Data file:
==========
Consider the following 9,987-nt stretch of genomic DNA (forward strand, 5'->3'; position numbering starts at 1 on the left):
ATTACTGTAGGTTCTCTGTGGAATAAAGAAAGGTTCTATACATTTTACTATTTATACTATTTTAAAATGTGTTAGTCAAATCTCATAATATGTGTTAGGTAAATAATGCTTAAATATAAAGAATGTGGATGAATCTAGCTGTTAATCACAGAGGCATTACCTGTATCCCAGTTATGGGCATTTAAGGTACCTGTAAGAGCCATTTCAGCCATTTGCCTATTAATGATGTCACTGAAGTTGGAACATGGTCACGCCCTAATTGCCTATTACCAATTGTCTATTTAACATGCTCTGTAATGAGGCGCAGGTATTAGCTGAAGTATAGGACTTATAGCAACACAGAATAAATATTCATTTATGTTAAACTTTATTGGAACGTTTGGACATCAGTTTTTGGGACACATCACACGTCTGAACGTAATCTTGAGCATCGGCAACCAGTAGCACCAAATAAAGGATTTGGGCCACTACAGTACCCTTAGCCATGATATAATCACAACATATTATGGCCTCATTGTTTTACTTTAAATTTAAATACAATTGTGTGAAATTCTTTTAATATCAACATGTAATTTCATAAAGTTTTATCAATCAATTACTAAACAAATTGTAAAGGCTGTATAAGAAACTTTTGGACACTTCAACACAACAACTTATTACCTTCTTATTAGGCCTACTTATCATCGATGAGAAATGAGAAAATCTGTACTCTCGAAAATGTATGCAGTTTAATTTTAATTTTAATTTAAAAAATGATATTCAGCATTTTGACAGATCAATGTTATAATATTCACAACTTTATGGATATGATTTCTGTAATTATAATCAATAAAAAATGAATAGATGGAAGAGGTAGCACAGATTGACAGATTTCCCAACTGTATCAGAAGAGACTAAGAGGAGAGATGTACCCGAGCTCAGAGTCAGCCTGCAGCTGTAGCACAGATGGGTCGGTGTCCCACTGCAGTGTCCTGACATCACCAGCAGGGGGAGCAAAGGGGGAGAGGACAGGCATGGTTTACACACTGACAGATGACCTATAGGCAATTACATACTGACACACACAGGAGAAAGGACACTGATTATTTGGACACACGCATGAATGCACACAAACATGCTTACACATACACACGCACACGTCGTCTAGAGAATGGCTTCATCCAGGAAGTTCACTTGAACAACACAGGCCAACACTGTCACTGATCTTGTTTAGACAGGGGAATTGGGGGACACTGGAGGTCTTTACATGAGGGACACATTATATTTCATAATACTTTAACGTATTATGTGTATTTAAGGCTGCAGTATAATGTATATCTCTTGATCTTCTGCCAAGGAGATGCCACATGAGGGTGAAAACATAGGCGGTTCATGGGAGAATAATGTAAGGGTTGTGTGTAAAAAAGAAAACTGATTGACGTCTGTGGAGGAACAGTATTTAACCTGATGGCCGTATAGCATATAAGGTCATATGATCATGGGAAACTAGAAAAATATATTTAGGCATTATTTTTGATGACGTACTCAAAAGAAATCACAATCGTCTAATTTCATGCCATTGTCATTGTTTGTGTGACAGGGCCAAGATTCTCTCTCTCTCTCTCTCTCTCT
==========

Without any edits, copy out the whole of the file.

Consider the following 9,987-nt stretch of genomic DNA (forward strand, 5'->3'; position numbering starts at 1 on the left):
ATTACTGTAGGTTCTCTGTGGAATAAAGAAAGGTTCTATACATTTTACTATTTATACTATTTTAAAATGTGTTAGTCAAATCTCATAATATGTGTTAGGTAAATAATGCTTAAATATAAAGAATGTGGATGAATCTAGCTGTTAATCACAGAGGCATTACCTGTATCCCAGTTATGGGCATTTAAGGTACCTGTAAGAGCCATTTCAGCCATTTGCCTATTAATGATGTCACTGAAGTTGGAACATGGTCACGCCCTAATTGCCTATTACCAATTGTCTATTTAACATGCTCTGTAATGAGGCGCAGGTATTAGCTGAAGTATAGGACTTATAGCAACACAGAATAAATATTCATTTATGTTAAACTTTATTGGAACGTTTGGACATCAGTTTTTGGGACACATCACACGTCTGAACGTAATCTTGAGCATCGGCAACCAGTAGCACCAAATAAAGGATTTGGGCCACTACAGTACCCTTAGCCATGATATAATCACAACATATTATGGCCTCATTGTTTTACTTTAAATTTAAATACAATTGTGTGAAATTCTTTTAATATCAACATGTAATTTCATAAAGTTTTATCAATCAATTACTAAACAAATTGTAAAGGCTGTATAAGAAACTTTTGGACACTTCAACACAACAACTTATTACCTTCTTATTAGGCCTACTTATCATCGATGAGAAATGAGAAAATCTGTACTCTCGAAAATGTATGCAGTTTAATTTTAATTTTAATTTAAAAAATGATATTCAGCATTTTGACAGATCAATGTTATAATATTCACAACTTTATGGATATGATTTCTGTAATTATAATCAATAAAAAATGAATAGATGGAAGAGGTAGCACAGATTGACAGATTTCCCAACTGTATCAGAAGAGACTAAGAGGAGAGATGTACCCGAGCTCAGAGTCAGCCTGCAGCTGTAGCACAGATGGGTCGGTGTCCCACTGCAGTGTCCTGACATCACCAGCAGGGGGAGCAAAGGGGGAGAGGACAGGCATGGTTTACACACTGACAGATGACCTATAGGCAATTACATACTGACACACACAGGAGAAAGGACACTGATTATTTGGACACACGCATGAATGCACACAAACATGCTTACACATACACACGCACACGTCGTCTAGAGAATGGCTTCATCCAGGAAGTTCACTTGAACAACACAGGCCAACACTGTCACTGATCTTGTTTAGACAGGGGAATTGGGGGACACTGGAGGTCTTTACATGAGGGACACATTATATTTCATAATACTTTAACGTATTATGTGTATTTAAGGCTGCAGTATAATGTATATCTCTTGATCTTCTGCCAAGGAGATGCCACATGAGGGTGAAAACATAGGCGGTTCATGGGAGAATAATGTAAGGGTTGTGTGTAAAAAAGAAAACTGATTGACGTCTGTGGAGGAACAGTATTTAACCTGATGGCCGTATAGCATATAAGGTCATATGATCATGGGAAACTAGAAAAATATATTTAGGCATTATTTTTGATGACGTACTCAAAAGAAATCACAATCGTCTAATTTCATGCCATTGTCATTGTTTGTGTGACAGGGCCAAGATTCTCTCTCTCTCTCTCTCTCTCT